“The Centaur’s Daughter” by Bonnie Jo Stufflebeam
(Originally published in A cappella Zoo.)
As a little girl I never understood my father’s night self. It’s hard to be a kid whose father is two people. He changed every day with the sky. I cried at sunrise. I had trouble sleeping. Still do, and I’ve had seventeen years to process my father’s differences.
When I was small enough that my hands didn’t fit around a soda bottle, I couldn’t be left alone. The babysitter would coax me from the safety of my closet with chocolate granola surprise shakes and a broom guitar upon which she sang classic Elvis. Despite myself I always laughed. I loved that babysitter, but babysitters don’t follow you into high school. Now when I think of her, I see the woman who, once I was old enough to understand, told me that my father was a monster, warned me that I had his blood, that even though I would never look half-horse like him, I could still develop the night terrors, The Confusion. “You better be careful, Ruby. It runs in families, you know,” she said.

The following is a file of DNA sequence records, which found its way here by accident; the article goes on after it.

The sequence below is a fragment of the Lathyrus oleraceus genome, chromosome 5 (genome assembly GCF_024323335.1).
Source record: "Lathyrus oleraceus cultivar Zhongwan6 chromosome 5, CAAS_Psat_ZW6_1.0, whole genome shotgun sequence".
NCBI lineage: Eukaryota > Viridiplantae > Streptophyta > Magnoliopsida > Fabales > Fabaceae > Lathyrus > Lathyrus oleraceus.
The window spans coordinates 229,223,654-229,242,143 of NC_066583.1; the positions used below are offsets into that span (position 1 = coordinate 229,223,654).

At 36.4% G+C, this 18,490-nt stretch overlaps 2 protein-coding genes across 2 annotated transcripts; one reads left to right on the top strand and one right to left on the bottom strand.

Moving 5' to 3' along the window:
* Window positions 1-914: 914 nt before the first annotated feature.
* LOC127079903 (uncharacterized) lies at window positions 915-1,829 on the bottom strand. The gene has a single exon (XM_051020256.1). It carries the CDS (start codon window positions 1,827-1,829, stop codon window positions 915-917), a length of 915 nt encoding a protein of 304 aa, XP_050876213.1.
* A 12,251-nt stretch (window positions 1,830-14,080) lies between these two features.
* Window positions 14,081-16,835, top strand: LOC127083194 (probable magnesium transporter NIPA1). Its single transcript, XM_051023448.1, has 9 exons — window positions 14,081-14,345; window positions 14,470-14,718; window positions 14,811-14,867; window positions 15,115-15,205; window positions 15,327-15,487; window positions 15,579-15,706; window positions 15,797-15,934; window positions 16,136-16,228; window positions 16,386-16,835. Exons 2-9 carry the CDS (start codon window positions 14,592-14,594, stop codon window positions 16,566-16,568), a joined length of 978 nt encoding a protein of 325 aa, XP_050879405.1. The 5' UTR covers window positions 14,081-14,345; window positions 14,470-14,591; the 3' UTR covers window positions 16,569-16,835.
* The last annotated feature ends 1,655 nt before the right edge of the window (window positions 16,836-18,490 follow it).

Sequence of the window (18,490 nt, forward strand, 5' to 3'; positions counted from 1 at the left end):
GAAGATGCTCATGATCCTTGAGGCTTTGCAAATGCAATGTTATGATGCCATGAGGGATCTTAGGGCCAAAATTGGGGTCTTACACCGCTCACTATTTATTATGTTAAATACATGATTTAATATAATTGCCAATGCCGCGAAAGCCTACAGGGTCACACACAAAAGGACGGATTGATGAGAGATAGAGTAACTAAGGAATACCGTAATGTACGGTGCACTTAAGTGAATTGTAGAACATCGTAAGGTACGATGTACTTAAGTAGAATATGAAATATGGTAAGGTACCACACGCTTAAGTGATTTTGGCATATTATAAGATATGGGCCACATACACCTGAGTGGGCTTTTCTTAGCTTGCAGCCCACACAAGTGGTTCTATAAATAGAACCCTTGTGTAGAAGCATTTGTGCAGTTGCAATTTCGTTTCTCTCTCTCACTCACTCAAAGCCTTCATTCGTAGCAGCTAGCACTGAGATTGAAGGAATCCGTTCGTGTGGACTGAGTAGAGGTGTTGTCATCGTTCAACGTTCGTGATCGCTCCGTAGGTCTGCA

I didn’t know. I was twelve and too old for a babysitter, and suddenly I understood that some of the things I had loved as a child, some people, would not carry over into the grown up world.
Bonnie Jo Stufflebeam’s fiction and poetry has appeared in more than 40 magazines and anthologies such as Clarkesworld, Lightspeed, and Interzone. Her novelette “The Orangery” was a finalist for the 2016 Nebula Award. In 2015, she released the collaborative fiction-jazz album Strange Monsters. You can visit her on Twitter @BonnieJoStuffle or through her website: bonniejostufflebeam.com.
About the Narrator:
Maurine McLean is an Austin, TX musician, plucking the bass with acoustic bands The Therapy Sisters and A Proper Cup of Coffee. She earns her keep in the courtroom, interpreting real-life amazing tales from Spanish to English. Find here on Facebook here.